o        8(e): avertments of pleadings shall be simple, concise, and direct (no technical forms are required); a party can set forth two or more statements on a claim or defense[pleading in the alternative] §         Def à pleading in the alternative: The pleader, whether Π or Δ, may plead “in the alternative.” “A party may set forth two or more statements of a claim or defense alternately or hypothetically.” [Ex: In count 1, P claims that work done for D was done under a valid written contract. In count 2, P claims that if the contract was not valid, P rendered value to D and can recover in quantum meruit for the value. Such alternative pleading is allowed] §         [You are allowed to deny and admit some or all allegations as he wishes] §         [Will have to settle on a single version of the story before the case comes to trial à judge and jury look down on inconsistent stories][P. 354] o        8(f): all pleadings shall be so construed as to do substantial justice
·         Case:
Bell v Novick P. 15
·         Facts: Bell, Π, filed a tort complaint in federal court after removal which stated only that Novick’s, Δ, agent drove a truck which negligently collided w/ the car in which Bell, Π, was riding, causing injury to Bell.
·         Rule: A complaint which alleges only that Δ negligently drove a motor vehicle and thereby injured Π is sufficient under Rule 8. Rule 8 requires only a short & plain statement of claim showing that pleader is entitled to relief.
 
The Functions of Pleading
·         Dilatory motionsà responses that delay suit; waived if made too late; take no position on the case
o        Jurisdictionà “Not here” [challenging the jurisdiction] o        Suspensionà “Not now” [challenging Π’s right to bring the action until a problem was resolved] o        Abatementà “Not until this defect has been fixed” [challenging various other procedural defects in the complaint – ex: incorrect spelling of Δ’s name, pendency of another action on the same claim between the same parties] ·         Peremptory motionsà jury pleas; grapple w/ the merits of the claim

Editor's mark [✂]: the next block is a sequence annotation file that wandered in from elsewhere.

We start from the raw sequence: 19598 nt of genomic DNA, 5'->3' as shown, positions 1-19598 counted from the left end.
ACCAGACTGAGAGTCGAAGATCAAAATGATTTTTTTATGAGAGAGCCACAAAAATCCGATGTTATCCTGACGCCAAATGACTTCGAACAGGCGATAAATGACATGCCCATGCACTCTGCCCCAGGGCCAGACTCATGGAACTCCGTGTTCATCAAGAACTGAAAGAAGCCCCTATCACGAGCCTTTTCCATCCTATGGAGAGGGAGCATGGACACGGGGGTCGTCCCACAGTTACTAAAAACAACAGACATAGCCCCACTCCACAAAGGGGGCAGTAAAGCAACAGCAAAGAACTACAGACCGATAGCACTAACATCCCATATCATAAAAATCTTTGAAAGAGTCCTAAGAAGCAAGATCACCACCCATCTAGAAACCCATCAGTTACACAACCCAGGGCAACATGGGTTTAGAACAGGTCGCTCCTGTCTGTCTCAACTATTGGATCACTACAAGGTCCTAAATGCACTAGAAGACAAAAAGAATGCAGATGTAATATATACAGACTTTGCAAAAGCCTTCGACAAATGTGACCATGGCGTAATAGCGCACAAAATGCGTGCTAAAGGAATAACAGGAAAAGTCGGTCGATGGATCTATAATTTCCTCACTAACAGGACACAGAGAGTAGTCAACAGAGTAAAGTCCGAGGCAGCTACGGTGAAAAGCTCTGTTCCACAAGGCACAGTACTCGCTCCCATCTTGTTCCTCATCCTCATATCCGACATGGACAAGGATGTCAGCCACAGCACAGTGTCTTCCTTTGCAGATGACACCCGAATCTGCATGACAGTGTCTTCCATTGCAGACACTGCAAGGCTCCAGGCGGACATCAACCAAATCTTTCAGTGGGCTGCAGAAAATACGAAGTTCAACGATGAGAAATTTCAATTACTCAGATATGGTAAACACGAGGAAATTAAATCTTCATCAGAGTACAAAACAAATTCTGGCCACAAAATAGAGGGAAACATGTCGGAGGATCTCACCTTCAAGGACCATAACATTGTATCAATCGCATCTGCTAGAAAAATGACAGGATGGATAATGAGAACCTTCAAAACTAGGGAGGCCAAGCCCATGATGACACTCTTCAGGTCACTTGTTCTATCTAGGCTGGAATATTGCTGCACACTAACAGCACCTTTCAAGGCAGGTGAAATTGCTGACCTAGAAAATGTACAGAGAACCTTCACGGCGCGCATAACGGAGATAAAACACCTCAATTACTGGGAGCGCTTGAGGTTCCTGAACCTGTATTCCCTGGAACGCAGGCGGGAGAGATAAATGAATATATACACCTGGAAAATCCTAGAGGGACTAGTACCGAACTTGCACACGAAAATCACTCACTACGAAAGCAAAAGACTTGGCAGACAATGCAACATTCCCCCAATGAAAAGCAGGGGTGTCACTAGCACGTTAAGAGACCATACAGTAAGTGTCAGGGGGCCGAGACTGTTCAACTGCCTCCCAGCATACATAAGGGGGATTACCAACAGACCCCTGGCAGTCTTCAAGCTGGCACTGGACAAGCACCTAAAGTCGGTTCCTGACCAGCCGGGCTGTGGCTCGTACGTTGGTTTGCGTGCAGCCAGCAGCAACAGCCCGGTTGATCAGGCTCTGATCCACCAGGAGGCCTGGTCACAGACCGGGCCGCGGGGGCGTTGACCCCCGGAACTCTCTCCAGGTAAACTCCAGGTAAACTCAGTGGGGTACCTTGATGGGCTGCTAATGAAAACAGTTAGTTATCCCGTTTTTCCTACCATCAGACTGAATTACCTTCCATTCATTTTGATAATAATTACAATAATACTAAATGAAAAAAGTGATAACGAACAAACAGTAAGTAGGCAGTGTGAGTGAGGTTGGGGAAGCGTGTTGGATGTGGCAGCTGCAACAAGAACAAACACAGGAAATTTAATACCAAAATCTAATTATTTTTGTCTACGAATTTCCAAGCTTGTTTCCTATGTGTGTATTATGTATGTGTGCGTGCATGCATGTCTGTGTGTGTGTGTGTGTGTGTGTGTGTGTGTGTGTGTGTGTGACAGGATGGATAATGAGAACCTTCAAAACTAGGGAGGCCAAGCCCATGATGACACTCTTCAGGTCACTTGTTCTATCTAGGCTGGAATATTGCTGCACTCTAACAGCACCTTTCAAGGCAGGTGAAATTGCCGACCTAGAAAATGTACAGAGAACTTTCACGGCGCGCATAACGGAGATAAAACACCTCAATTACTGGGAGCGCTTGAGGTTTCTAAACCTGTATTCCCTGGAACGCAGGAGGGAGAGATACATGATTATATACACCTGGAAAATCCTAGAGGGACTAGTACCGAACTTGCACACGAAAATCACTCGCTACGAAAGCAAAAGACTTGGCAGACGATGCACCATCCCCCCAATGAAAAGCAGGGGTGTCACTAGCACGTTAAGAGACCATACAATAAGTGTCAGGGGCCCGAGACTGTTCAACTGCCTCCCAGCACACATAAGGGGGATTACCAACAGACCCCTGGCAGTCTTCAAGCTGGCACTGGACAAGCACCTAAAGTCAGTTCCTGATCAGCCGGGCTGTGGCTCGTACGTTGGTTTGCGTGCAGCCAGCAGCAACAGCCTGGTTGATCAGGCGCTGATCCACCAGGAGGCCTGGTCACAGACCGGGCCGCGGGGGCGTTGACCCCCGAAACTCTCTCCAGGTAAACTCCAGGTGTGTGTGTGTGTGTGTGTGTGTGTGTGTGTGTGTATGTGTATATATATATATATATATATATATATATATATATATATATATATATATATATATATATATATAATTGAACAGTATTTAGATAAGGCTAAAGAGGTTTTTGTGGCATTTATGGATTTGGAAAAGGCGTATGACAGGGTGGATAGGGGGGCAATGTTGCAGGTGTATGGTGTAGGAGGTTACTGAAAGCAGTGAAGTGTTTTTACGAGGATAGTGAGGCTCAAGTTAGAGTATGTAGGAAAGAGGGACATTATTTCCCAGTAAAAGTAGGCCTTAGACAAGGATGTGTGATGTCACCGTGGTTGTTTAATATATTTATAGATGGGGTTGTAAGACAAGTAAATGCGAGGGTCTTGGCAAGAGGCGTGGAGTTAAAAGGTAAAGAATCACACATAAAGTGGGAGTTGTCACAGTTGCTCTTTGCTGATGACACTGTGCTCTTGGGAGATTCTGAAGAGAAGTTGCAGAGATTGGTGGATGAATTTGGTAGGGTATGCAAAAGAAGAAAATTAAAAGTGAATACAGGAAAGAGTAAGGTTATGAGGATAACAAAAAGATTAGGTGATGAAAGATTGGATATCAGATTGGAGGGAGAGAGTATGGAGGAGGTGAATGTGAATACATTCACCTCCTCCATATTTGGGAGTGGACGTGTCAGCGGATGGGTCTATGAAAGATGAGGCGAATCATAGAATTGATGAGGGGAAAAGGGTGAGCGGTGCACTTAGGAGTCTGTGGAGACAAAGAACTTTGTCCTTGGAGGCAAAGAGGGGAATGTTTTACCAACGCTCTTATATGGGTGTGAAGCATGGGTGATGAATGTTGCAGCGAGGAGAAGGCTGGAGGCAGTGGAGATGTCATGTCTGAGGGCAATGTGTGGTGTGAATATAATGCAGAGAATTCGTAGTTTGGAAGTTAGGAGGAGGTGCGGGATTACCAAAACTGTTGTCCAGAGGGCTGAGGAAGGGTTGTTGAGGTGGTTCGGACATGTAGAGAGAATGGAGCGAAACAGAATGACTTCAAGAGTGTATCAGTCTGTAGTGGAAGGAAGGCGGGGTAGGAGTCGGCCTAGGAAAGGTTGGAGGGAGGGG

o        Demurrerà “So what?” [conceded the truth of opponent’s factual allegations but challenged their legal sufficiency] o        Traverseà “Not true” [conceded the legal sufficiency of the plea but denied its factual allegations; jury decided if it was true or not] o        Confession and avoidanceà “Yes but” [conceded the legal sufficiency and the factual truth of the preceding plea, but alleged additional facts that changed their significance – ex: if Π pleaded trespass to land, Δ might plead that Π granted him an easement on the land] ·         Some of the old dilatory and peremptory pleas [responses to allegation] have survived [see Rule 8(b), 8(c), 12(b)] ·         Modern pleadings and motion practice fulfills three functions:
o        Quickly eliminates cases that suffer from significant procedural defects [Rule 12(b)(1), (3), (4), (5), and (7)] o        Shapes the discovery process that will be the central feature of many cases
o        Eliminate a claim entirely [Rule 12(b)(6) no factual allegations required] ·         A court will almost never dismiss a complaint w/o granting Π leave to amend [if it is possible to truthfully and professionally amend the complaint in such a way that it will withstand a second motion to dismiss] ·         Rule 12 – allows for successive motions to dismiss for failure to state a claim [this defense will not involve a credibility contest – you can invoke this defense even if your client has a shady background] ·         Rule 12(b)(6) – “even if everything you allege is true, the law affords you no relief”; attacks the legal sufficiency of a complaint; the “court must assume that all of the factual allegations of the complaint are true”
Haddle v Garrison – Part 1
§         Facts: Haddle, Π, sued his employer for allegedly conspiring to fire him to deter from testifying at a federal criminal trial. Δ responded saying, “so what?”; he was an at-will employee and incurred no injuries
§         Rule: A Civil Rights Act §1985(2) claim requires that Π suffer actual injury and discharge from at-will employment does not constitute actual injury àΠ did not state a legal claim in his complaint; Δ used 12(b)(6)
Haddle v Garrison – Part 2
§         Rule: The fact that employment at will is not property, does not mean that the loss of this employment does not cause injury [Π stated a proper claim in his compliant; shouldn’t have been reversed under 12(b)(6)] ·         Rule 12(c) motion cross-ref w/ Rule 56 [the pleading is being attacked on factual sufficiency and contradicts what the previous complaint said]